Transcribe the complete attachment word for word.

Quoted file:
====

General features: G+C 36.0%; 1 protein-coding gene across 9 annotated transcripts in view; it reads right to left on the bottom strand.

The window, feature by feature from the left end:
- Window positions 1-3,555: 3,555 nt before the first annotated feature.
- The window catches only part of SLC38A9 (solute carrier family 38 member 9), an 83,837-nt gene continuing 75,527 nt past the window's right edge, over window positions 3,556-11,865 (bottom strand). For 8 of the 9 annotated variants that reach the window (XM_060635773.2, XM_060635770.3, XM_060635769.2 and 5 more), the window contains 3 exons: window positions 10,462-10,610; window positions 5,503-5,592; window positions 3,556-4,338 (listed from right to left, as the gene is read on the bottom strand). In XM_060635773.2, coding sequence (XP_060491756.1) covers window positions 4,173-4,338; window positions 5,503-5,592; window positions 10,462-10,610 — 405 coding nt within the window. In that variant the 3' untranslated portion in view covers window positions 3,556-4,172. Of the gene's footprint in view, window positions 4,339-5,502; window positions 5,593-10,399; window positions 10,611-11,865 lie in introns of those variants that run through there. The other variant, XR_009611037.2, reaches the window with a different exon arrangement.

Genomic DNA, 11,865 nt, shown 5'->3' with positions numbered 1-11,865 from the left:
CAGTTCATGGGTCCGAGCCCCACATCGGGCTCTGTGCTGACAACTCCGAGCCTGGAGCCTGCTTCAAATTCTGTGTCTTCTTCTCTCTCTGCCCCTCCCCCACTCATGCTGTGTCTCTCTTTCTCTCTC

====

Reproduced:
General features: G+C 36.0%; 1 protein-coding gene across 9 annotated transcripts in view; it reads right to left on the bottom strand.

The window, feature by feature from the left end:
- Window positions 1-3,555: 3,555 nt before the first annotated feature.
- The window catches only part of SLC38A9 (solute carrier family 38 member 9), an 83,837-nt gene continuing 75,527 nt past the window's right edge, over window positions 3,556-11,865 (bottom strand). For 8 of the 9 annotated variants that reach the window (XM_060635773.2, XM_060635770.3, XM_060635769.2 and 5 more), the window contains 3 exons: window positions 10,462-10,610; window positions 5,503-5,592; window positions 3,556-4,338 (listed from right to left, as the gene is read on the bottom strand). In XM_060635773.2, coding sequence (XP_060491756.1) covers window positions 4,173-4,338; window positions 5,503-5,592; window positions 10,462-10,610 — 405 coding nt within the window. In that variant the 3' untranslated portion in view covers window positions 3,556-4,172. Of the gene's footprint in view, window positions 4,339-5,502; window positions 5,593-10,399; window positions 10,611-11,865 lie in introns of those variants that run through there. The other variant, XR_009611037.2, reaches the window with a different exon arrangement.

Genomic DNA, 11,865 nt, shown 5'->3' with positions numbered 1-11,865 from the left:
CAGTTCATGGGTCCGAGCCCCACATCGGGCTCTGTGCTGACAACTCCGAGCCTGGAGCCTGCTTCAAATTCTGTGTCTTCTTCTCTCTCTGCCCCTCCCCCACTCATGCTGTGTCTCTCTTTCTCTCTC